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CROI 2014: Vitamin D and Rosuvastatin Improve Bone Loss in People with HIV

A combination of high-dose vitamin D and calcium may help reduce bone loss after starting antiretroviral therapy (ART), according to a presentation at the Conference on Retroviruses and Opportunistic Infections (CROI 2014) last month in Boston. A related study found that rosuvastatin increased hip bone mineral density in HIV positive people on ART, though insulin resistance worsened.

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CROI 2014: Tenofovir Alone May Work as Well as Truvada for Pre-exposure Prophylaxis

Tenofovir used as a single agent for pre-exposure prophylaxis (PrEP) may be as effective as the Truvada (tenofovir/emtricitabine) coformulation for preventing HIV infection, which, if confirmed, could have implications for cost and access worldwide.

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Updated Perinatal ART Guidelines for Pregnant Women with HIV

The U.S. Department of Health and Human Services has updated its guidelines for use of antiretroviral drugs by pregnant women with HIV, intended both to improve the health of women and to prevent transmission of the virus to their infants during gestation or delivery.

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CROI 2014: Neurocognitive Problems, Depression, and Early ART in People with HIV

In a particularly challenging area of HIV care where research is complicated by gaps in knowledge and invasive clinical procedures, there was significant attention to neurological manifestations -- or neuroAIDS -- at this year’s Conference on Antiretroviral Agents and Chemotherapy (CROI 2014) last month in Boston.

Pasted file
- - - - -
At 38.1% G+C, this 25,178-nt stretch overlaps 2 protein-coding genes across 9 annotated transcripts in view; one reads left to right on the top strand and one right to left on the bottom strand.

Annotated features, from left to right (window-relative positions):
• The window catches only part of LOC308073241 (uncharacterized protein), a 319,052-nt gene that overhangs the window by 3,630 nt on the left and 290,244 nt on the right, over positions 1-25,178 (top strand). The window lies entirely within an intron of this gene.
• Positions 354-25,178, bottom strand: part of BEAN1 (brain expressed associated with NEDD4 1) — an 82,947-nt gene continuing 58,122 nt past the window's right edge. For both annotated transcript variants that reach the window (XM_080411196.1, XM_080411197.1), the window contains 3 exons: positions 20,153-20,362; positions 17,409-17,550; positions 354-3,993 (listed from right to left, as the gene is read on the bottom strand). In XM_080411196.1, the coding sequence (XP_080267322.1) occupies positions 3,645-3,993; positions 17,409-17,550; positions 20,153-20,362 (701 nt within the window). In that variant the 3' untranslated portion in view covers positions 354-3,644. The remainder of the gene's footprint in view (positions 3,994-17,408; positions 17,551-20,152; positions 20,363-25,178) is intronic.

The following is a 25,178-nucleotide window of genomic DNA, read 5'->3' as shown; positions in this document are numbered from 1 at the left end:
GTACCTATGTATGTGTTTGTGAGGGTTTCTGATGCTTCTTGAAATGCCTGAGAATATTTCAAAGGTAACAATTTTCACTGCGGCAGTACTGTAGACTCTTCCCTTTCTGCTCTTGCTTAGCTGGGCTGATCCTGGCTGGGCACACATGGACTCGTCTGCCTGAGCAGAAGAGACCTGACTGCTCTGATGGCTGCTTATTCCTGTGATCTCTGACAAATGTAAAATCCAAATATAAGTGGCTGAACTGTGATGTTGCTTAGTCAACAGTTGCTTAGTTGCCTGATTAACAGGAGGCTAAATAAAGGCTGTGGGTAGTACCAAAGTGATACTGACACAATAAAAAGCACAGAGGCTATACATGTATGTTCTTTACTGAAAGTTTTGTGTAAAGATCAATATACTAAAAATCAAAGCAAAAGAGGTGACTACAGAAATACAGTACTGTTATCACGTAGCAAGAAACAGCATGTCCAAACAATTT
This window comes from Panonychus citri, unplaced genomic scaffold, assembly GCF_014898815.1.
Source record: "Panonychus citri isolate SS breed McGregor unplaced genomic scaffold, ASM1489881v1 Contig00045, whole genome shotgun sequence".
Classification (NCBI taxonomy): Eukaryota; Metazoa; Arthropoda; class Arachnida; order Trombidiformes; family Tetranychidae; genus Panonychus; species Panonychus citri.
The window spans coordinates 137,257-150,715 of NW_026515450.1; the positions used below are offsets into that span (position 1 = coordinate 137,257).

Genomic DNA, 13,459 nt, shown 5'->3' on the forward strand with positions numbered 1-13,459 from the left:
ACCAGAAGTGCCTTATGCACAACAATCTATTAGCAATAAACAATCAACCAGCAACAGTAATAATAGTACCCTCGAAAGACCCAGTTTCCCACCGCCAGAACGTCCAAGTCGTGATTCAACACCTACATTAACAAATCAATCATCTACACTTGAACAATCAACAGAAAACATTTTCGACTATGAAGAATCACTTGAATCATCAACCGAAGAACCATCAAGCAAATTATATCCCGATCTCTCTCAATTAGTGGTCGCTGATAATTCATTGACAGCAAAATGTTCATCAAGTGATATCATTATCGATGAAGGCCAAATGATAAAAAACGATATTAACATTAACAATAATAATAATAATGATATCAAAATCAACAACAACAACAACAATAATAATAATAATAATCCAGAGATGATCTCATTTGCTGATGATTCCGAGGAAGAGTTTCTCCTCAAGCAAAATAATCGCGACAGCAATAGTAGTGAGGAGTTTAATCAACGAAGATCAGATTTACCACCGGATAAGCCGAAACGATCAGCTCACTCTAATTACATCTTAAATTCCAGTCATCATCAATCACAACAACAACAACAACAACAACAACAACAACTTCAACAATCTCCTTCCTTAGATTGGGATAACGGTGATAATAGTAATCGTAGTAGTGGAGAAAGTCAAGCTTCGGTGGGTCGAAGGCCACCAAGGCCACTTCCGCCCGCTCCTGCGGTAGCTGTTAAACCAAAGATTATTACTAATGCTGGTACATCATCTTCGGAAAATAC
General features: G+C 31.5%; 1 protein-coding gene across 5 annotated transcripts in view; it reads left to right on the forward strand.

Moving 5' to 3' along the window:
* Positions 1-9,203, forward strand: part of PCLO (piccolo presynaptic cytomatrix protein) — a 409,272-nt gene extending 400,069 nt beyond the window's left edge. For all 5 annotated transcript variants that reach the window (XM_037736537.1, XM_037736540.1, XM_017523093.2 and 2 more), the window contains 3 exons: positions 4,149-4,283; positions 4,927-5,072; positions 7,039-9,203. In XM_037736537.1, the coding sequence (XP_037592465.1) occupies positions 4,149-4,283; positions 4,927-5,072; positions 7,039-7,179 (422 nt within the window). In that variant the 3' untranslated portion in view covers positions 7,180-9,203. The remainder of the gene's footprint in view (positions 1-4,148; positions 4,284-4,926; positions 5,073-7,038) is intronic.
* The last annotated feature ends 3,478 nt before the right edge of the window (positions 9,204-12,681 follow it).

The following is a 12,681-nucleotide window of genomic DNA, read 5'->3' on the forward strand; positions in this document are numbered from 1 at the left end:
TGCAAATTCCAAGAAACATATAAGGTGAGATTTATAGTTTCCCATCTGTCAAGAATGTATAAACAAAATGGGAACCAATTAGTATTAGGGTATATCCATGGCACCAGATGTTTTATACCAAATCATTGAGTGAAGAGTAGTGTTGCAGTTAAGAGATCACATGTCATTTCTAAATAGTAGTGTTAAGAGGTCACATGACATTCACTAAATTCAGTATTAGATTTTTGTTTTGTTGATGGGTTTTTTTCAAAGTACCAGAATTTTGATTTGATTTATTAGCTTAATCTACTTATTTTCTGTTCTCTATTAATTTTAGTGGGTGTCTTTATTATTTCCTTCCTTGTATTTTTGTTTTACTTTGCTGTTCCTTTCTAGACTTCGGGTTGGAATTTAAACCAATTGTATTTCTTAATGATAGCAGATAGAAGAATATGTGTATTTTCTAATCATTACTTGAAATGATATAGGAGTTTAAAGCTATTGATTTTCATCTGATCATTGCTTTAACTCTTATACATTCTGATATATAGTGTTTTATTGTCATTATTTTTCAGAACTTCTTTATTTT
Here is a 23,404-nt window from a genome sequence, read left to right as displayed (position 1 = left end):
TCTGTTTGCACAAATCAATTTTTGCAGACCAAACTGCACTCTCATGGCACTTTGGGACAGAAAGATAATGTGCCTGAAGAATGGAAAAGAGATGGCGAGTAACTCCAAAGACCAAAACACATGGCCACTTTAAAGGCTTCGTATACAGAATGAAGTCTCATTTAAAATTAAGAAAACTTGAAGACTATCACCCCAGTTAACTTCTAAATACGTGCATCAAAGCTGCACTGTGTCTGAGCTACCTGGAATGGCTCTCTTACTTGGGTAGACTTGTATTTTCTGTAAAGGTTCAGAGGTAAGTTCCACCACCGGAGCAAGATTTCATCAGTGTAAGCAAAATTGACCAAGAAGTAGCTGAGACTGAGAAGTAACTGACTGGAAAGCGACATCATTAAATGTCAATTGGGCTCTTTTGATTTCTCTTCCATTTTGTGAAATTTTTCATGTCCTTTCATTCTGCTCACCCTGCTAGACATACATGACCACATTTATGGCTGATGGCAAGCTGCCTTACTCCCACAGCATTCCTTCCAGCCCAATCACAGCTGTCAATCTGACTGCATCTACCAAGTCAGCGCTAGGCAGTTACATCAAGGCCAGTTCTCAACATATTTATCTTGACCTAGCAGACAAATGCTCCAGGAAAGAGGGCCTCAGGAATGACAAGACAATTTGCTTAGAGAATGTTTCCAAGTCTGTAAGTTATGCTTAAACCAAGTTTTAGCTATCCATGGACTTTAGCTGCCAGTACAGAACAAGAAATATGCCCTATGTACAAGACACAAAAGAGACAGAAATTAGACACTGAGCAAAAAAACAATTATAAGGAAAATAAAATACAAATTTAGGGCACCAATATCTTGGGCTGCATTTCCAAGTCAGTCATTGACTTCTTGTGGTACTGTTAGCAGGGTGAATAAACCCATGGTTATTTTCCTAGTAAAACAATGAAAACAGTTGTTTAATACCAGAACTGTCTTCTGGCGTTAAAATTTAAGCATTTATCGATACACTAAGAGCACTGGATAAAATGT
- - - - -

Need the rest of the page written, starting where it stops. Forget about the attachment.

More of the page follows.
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CROI 2014: STIs Increase Risk of HIV Infection During Pregnancy

Pregnant women in Kenya have a similar risk of HIV infection during pregnancy as women in serodiscordant couples or sex workers, but women with a history of sexually transmitted infections (STIs) had nearly a 4-fold increased risk of acute HIV infection, John Kinuthia from the University of Nairobireported at the 21st Conference on Retroviruses and Opportunistic Infections (CROI 2014) last month in Boston.

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CROI 2014: Researchers Discuss HIV, Aging, and Frailty

People living with HIV are at greater risk of geriatric syndromes such as frailty and difficulty with daily activities than HIV negative people of the same age -- and this can have a significant effect upon their quality of life as they age, according to several studies presented at the 14th Conference on Retroviruses and Opportunistic Infections (CROI 2014) last month in Boston.

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Curbing HIV Among Drug Users Reduces AIDS and Death Among Heterosexuals

Counseling, testing, and harm reduction programs that reduce HIV transmission among people who inject drugs (PWID) as well as non-injecting drug users were associated with an overall reduction in rates of progression to AIDS and mortality among heterosexuals in U.S. cities, according to study described in the April edition of Annals of Epidemiology.

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Men with HIV Have Higher Risk of Heart Disease

HIV positive men have more extensive atherosclerosis, or build-up of plaque in their arteries, than HIV negative men after taking into account other cardiovascular risk factors, potentially raising the risk of heart attack, according to an analysis from the large MACS cohort published in the April 1 Annals of Internal Medicine.

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Studies Shed Light on Immune Responses in HIV Vaccine Trials

A specific type of antibody known as IgG3, targeting the V1V2 portion of the HIV envelope, appears to be responsible for the temporary protection against HIV infection seen in one of the only partially successful HIV vaccine trials to date, according to 2 reports in the March 19 edition of Science Translational Medicine.

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